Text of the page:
Stimulant Drugs Addiction and Treatment Options
The most common prescription drugs used in the management of attention deficit hyperactivity disorder (ADHD) are stimulant medications. These drugs are prescribed to both children and adults to help increase focus and alertness. While these drugs can be an effective source of treatment when used as prescribed, they have many of the same effects as illicit stimulants and also have the potential for addiction and abuse.3
Prescription stimulants include: 3
- Methylphenidate—This central nervous system stimulant, which is commonly sold under the brand names Ritalin and Concerta, is prescribed in both immediate-release and extended-release forms.6
- Dextroamphetamine—This stimulant medication is sold under the brand name Dexedrine and is prescribed for narcolepsy in addition to ADHD.7
- Dextroamphetamine/amphetamine combination—This combination is also prescribed for narcolepsy in addition to ADHD and is sold under the brand name Adderall. It has been associated with rising levels of abuse in young adults and adolescents.8,9
- Lisdexamfetamine—Sold under the brand name Vyvanse, this prescription stimulant used to control symptoms of ADHD has a high potential for abuse.10
Depending on the specific stimulant drug, physical side effects may include: 3,4,5,10,11
- Pupil changes.
- Dry mouth.
- Decreased appetite.
- Weight loss.
- Stomach pain.
- Diarrhea or constipation.
- Muscle tightness.
- Changes in sex drive.
- Muscle twitching/tremors.
- Increased respiratory rate.
- Elevated body temperature.
- Rapid heart rate.
- Elevated blood pressure.
- Cardiovascular system failure.
Effects of Stimulants on the Brain
In addition to their primary intended effects of heightened alertness, energy, and focus, stimulants can also produce a long list of psychological side effects that, depending on the substance, may include:3,4,5,10,11
- Release of social inhibitions.
- Increased talkativeness.
- Period of initial euphoria followed by irritability at comedown.
- Mood swings.
- Paranoid thoughts.
- Unrealistic or grandiose feelings of power, intelligence, and capability.
- Panic attacks.
- Suicidal thoughts.
“Come-down” effects are also characteristic of illicit stimulant use. The “come down” refers to temporary unpleasant effects experienced as the drug wears off, and users may be short-tempered and behave unpredictably. The duration of the come-down period is influenced by the type of stimulant used.12 Common come-down effects from stimulants include:13
- Sleep problems.
Getting help for addiction often starts with detox. While stimulant withdrawal is not usually dangerous, it can be emotionally and mentally distressing and may lead some users to relapse when trying to quit.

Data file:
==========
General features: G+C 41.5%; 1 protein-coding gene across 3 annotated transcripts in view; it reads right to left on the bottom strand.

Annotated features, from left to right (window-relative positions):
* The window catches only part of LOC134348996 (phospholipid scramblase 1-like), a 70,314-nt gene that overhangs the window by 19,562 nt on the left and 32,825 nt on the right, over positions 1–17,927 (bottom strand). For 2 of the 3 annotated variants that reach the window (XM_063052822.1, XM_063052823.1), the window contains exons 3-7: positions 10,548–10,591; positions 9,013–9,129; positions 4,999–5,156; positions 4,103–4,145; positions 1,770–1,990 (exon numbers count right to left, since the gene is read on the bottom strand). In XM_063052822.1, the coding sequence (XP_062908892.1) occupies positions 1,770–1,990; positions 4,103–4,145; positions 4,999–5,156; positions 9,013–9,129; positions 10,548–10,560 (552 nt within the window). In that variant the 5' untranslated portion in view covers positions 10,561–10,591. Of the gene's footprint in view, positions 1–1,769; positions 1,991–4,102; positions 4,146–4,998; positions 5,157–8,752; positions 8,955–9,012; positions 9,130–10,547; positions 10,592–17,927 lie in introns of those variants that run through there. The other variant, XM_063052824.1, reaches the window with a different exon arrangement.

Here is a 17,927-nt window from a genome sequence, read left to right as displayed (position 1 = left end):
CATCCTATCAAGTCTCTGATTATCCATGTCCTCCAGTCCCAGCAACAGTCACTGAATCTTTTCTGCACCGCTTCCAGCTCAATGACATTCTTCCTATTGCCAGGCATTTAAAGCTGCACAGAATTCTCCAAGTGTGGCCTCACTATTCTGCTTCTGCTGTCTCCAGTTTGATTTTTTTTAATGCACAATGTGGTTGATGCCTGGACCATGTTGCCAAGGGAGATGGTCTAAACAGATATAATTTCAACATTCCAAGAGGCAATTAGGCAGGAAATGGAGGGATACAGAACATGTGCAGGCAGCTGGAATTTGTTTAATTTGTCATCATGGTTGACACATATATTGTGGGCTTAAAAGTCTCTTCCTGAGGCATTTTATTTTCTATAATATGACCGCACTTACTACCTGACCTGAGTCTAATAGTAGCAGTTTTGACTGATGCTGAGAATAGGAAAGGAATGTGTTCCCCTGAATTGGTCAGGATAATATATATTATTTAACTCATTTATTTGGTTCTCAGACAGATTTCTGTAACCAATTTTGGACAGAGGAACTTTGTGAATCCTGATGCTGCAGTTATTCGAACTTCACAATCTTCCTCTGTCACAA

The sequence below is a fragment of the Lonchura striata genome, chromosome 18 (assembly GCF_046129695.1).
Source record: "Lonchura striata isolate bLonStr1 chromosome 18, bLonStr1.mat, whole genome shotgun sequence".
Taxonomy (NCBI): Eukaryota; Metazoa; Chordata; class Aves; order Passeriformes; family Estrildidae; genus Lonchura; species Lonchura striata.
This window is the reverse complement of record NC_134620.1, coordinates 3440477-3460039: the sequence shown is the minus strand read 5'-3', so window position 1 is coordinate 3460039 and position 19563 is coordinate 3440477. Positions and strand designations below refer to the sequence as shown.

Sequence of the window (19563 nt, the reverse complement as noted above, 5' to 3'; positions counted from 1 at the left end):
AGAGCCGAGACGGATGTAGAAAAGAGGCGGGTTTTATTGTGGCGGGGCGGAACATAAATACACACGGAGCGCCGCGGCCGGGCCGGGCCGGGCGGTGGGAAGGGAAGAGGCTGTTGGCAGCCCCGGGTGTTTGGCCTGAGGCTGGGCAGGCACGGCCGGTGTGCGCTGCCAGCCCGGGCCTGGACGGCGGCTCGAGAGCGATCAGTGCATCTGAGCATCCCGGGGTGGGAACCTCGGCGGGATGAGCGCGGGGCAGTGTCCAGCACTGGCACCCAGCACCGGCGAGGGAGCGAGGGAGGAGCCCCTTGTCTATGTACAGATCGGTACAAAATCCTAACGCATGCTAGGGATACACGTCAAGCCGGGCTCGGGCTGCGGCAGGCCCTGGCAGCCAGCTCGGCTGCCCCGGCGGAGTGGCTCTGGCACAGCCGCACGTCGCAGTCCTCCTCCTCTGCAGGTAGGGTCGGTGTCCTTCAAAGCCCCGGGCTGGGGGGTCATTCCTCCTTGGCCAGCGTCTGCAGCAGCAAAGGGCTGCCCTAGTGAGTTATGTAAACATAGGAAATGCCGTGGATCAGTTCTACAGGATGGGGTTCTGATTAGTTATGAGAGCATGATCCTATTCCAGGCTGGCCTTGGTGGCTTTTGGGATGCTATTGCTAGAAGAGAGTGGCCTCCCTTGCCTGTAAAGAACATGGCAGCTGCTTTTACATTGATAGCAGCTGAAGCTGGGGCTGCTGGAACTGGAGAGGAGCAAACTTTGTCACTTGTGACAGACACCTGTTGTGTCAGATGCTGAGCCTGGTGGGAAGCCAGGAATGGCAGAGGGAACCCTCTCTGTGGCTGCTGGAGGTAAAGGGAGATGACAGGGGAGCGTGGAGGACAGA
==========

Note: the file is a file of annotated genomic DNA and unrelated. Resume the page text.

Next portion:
Common stimulant withdrawal symptoms include:14,15
- Increased appetite.
- Irritable mood.
- Aches and pains.
- Insomnia or hypersomnia.
- Vivid and potentially unpleasant dreams.
- Psychomotor agitation or retardation.
- Intense drug cravings.
People can overdose on any stimulant, even those that are prescribed to them, if they are misusing them. Each stimulant is unique. Some stimulants, like methamphetamine and cocaine, are more notorious for their dangers than others, but they all have the potential to be deadly, especially if combined with other illicit drugs, certain prescribed medications or alcohol.
If you suspect someone has overdosed on a stimulant, contact 911 immediately.
Some signs and symptoms that a person may have overdosed on a stimulant include: 3,6,11
- Muscle pains and weakness.
- Dark urine.
- Uncontrollable shaking of the body.
- Rapid breathing.
- Irregular heart rate.
- Aggressive behavior.
A variety of treatment options are available for those struggling with stimulant addiction and can include both inpatient and outpatient options.
Inpatient treatment takes place in a residential facility 24 hours a day for a designated period and usually ranges from 30 to 90 days, but can extend to 6 months or 3 or more years when necessary.
Outpatient treatment is also effective and may be an appropriate option for those with less severe stimulant disorders or those who have already completed a higher-intensity program. Each outpatient program is different and may consist of daily, biweekly, or weekly individual and group therapy sessions depending on the program. Outpatient programs may also include holistic options and support groups.
In these programs, some of the most common psychotherapies for the treatment of addiction are provided, including but not limited to, the following:
- Cognitive-behavioral therapy (CBT): Cognitive-behavioral therapy helps people suffering from substance use disorder recognize the connection between their thoughts, feelings, sensations, and behaviors.
- Contingency management: Contingency management provides patients with motivational incentives for remaining drug-free and other positive behaviors. This therapeutic approach focuses more on positive reinforcement to help change behavior over time.3,14
- Matrix model: This evidence-based treatment approach for stimulant addiction is an integrative treatment model that includes components of many different therapeutic approaches. Patients will work closely with a therapist who will provide them with drug education, self-esteem building, recovery skills, and relapse prevention strategies. They will also participate in group therapy, peer support, and/or self-help programs.17
Stimulant Addiction Treatment at Desert Hope
If stimulant addiction is keeping you or someone you love from living the life you want, consider one of the levels of addiction treatment we offer at our inpatient rehab in Las Vegas. Call us right now to begin the treatment admissions process and have all of your questions answered, including those about insurance coverage and paying for rehab.
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